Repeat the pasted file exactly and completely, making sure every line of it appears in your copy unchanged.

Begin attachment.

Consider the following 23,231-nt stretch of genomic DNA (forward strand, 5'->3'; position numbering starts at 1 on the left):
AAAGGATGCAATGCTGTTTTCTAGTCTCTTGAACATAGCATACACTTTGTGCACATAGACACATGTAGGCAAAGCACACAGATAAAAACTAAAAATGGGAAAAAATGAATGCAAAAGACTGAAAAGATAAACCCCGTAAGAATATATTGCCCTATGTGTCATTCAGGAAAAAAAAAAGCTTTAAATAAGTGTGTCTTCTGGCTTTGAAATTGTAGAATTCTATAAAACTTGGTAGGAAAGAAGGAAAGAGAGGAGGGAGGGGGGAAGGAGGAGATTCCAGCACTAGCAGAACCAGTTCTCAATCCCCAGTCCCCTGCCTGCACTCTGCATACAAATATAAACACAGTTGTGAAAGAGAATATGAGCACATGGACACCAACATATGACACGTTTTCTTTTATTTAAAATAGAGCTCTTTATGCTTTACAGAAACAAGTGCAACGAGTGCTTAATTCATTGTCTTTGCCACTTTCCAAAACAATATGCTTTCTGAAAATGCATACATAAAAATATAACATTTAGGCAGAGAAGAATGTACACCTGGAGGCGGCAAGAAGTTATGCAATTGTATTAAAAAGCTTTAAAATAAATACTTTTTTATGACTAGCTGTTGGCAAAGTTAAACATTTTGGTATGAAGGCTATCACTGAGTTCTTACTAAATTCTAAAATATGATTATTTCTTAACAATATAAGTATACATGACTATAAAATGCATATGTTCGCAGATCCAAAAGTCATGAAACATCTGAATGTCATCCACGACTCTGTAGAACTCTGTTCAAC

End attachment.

Consider the following 23,231-nt stretch of genomic DNA (forward strand, 5'->3'; position numbering starts at 1 on the left):
AAAGGATGCAATGCTGTTTTCTAGTCTCTTGAACATAGCATACACTTTGTGCACATAGACACATGTAGGCAAAGCACACAGATAAAAACTAAAAATGGGAAAAAATGAATGCAAAAGACTGAAAAGATAAACCCCGTAAGAATATATTGCCCTATGTGTCATTCAGGAAAAAAAAAAGCTTTAAATAAGTGTGTCTTCTGGCTTTGAAATTGTAGAATTCTATAAAACTTGGTAGGAAAGAAGGAAAGAGAGGAGGGAGGGGGGAAGGAGGAGATTCCAGCACTAGCAGAACCAGTTCTCAATCCCCAGTCCCCTGCCTGCACTCTGCATACAAATATAAACACAGTTGTGAAAGAGAATATGAGCACATGGACACCAACATATGACACGTTTTCTTTTATTTAAAATAGAGCTCTTTATGCTTTACAGAAACAAGTGCAACGAGTGCTTAATTCATTGTCTTTGCCACTTTCCAAAACAATATGCTTTCTGAAAATGCATACATAAAAATATAACATTTAGGCAGAGAAGAATGTACACCTGGAGGCGGCAAGAAGTTATGCAATTGTATTAAAAAGCTTTAAAATAAATACTTTTTTATGACTAGCTGTTGGCAAAGTTAAACATTTTGGTATGAAGGCTATCACTGAGTTCTTACTAAATTCTAAAATATGATTATTTCTTAACAATATAAGTATACATGACTATAAAATGCATATGTTCGCAGATCCAAAAGTCATGAAACATCTGAATGTCATCCACGACTCTGTAGAACTCTGTTCAAC